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Lisa N Guenther
Vanderbilt University, Department of Philosophy
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Last week, I suggested that there was no meaningful difference between a “botched” execution and a “proper” one. Today, I will develop this claim and offer some phenomenological support for it. The analysis that follows is rooted in my present geopolitical context – Tennessee – but the issues apply to... Continue reading
Last week's botched execution in Ohio has raised questions for many people about the ethics of experimenting with untested lethal injection protocols. But it’s not clear that the standard drug protocol is any less cruel, even if it is less unusual. On Thursday, January 16, Dennis McGuire was injected with... Continue reading
Yes, this is a very serious problem. Some people call it "secondary trauma": There's a great interview with the former executioner in Texas in Herzog's Into the Abyss (it's one of the only scenes in that film that I really liked). The ex-executioner of Virginia is also pretty awesome: There's also the issue of trauma for family members of the executed, and for members of the community more generally. I will write about this more in the weeks to come, but here's a statement by a community member in Nashville FYI:
Medical doctors don't generally participate in executions in the US! The AMA issued a statement against the participation of physicians in any part of the execution process: But the North Carolina Supreme Court ruled against the NC Medical Board's ban on physician participation in executions in 2009: (They still haven't managed to execute anyone because of legal challenges to the execution protocol, etc.) Execution drugs are usually administered by a correctional officer -- yet another reason why the whole process is so problematic.
Last week, I wrote about Tennessee's unprecedented push to execute 10 prisoners, beginning on January 15, 2014. Today, I'm happy to report that the January 15 execution of Billy Ray Irick has been postponed to October 7, 2014. Why? Because of legal challenges to Tennessee's new lethal injection protocol. Next... Continue reading
Wow, what an amazing story -- thank you for sharing this. Yes, I agree that jury selection is a huge issue, and so is prosecutorial misconduct. This four-part series on prosecutorial misconduct in Arizona found that it played a role in 50% of all capital cases. That's above and beyond the perfectly legal power of prosecutors to exclude someone from the jury because they were rude enough to correct the prosecutor when he is actively misleading the jurors!
I think it's important to engage with the views of people who have actually lost a loved one to murder, many of whom have found no solace in the execution of the convicted murderer and a complicated sense of pain that only compounds their loss. See, for example:,,,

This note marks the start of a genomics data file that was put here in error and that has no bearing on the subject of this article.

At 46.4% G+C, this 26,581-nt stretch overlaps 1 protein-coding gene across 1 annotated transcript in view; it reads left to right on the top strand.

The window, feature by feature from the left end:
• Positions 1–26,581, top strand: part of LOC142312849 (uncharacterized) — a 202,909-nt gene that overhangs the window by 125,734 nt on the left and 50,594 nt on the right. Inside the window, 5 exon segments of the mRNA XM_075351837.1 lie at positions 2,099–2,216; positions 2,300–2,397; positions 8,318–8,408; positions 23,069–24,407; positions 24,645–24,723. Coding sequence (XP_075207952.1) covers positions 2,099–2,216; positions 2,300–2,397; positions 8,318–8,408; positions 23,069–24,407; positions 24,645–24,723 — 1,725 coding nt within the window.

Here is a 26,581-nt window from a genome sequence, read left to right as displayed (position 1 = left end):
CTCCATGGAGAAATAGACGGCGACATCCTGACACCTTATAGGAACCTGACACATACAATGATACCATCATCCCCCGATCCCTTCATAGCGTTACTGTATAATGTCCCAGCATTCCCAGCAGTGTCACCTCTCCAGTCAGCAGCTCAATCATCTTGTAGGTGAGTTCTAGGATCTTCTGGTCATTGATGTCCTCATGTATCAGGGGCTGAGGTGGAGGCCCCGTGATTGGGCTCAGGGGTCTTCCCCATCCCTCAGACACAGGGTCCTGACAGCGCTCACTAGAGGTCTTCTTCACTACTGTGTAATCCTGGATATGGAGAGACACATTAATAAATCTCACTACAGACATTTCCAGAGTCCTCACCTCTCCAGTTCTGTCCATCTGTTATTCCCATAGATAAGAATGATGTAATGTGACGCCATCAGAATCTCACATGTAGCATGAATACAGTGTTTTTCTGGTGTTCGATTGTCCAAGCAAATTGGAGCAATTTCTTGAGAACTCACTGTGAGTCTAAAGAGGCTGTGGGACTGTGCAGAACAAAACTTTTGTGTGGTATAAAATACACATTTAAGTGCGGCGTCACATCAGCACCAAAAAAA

This is a fair point. But I think it also raises philosophical and political questions about the sense in which state execution *is* brought about by a human agent or agents. On one hand, a small group of human agents plan, prepare, and carry out executions. These include the executioner(s), the warden, the correctional officers who supervise death watch and bring the prisoner to the gurney or the chair. They also include, less directly, the attorney general who requests an execution date, the judge who grants it, the prosecutor who asked for the death penalty, the jury who sentenced the prisoners, the voters who support capital punishment, the "tough on crime" candidates who endorse them, and most broadly, the public that may or may not vote, but that implicitly supports the death penalty by not opposing it. Lots of human agents there, very few (if any) of whom would regard them as the agent of a homicide. Because one of the conditions under which "good" people support capital punishment is by displacing their own individual agency onto "the state," understood not as a human agent but as an impersonal dispenser of justice. By not recognizing their own role as agents of legalized homicide, they can maintain an absolute distinction between murder and execution. This is a distinction that, while fueled by intense emotions (as we can see from the comments above), falls apart under closer scrutiny. Who exactly commits the act of homicide? Is it the executioner? No, they're just performing a service to the state. That's one of the reasons why those who are directly involved in carrying out an execution are guaranteed anonymity; they are not supposed to be acting on their own behalf as individual agents, but rather on behalf of the state. Who is the state? Is it you and me, understood as individual human agents? No, we're just innocent, law-abiding citizens. *We* don't kill people, *they* do! The violence of execution as an act of homicide is effaced by this ambiguity of agency, but a trace of this violence remains on the death certificate that baldly states: homicide.
Today, The Tennessean newspaper reported that the state plans to execute 10 people beginning in the new year ("TN makes unprecedented push to execute 10 killers"). This is almost double the number of people executed in Tennessee over the past 40 years. While it may seem hyperbolic to describe these... Continue reading
Earlier this week, U.S. District Court Judge Thelton E. Henderson ruled that prisoners on hunger strike in California may be force-fed, even if they have signed an advance directive to refuse medical resuscitation. Joyce Hayhoe, a spokesperson for California Correctional Health Care Services, commented on the decision: “It's better to... Continue reading
Today was a big day for criminal justice in the US. Attorney General Eric Holder announced a ""Smart On Crime" plan which includes asking prosecutors to remain silent on the amount of drugs involved in non-violent, low-level drug offenses in order to avoid triggering mandatory minimum sentences: "For example, in... Continue reading
What do fast food workers and prisoners at Pelican Bay share in common? I don’t mean: How are they similar, or how can they be reduced to the same thing? I mean: What are their common interests, common struggles, common insights, and common strategies? And how does the sharing of... Continue reading
Yes, this is a great point. It makes me think of a film that John Protevi recommended months ago, Bastards of the Party, which is about the criminalization of organizations like the Black Panthers through COINTELPRO, etc., and the emergence of the Bloods and the Crips in the wake of what I think we could call a counter-insurgency against black radical politics. No surprise that gangs should re-politicize themselves as street organizations and reclaim this history, as well as creating new forms of political action.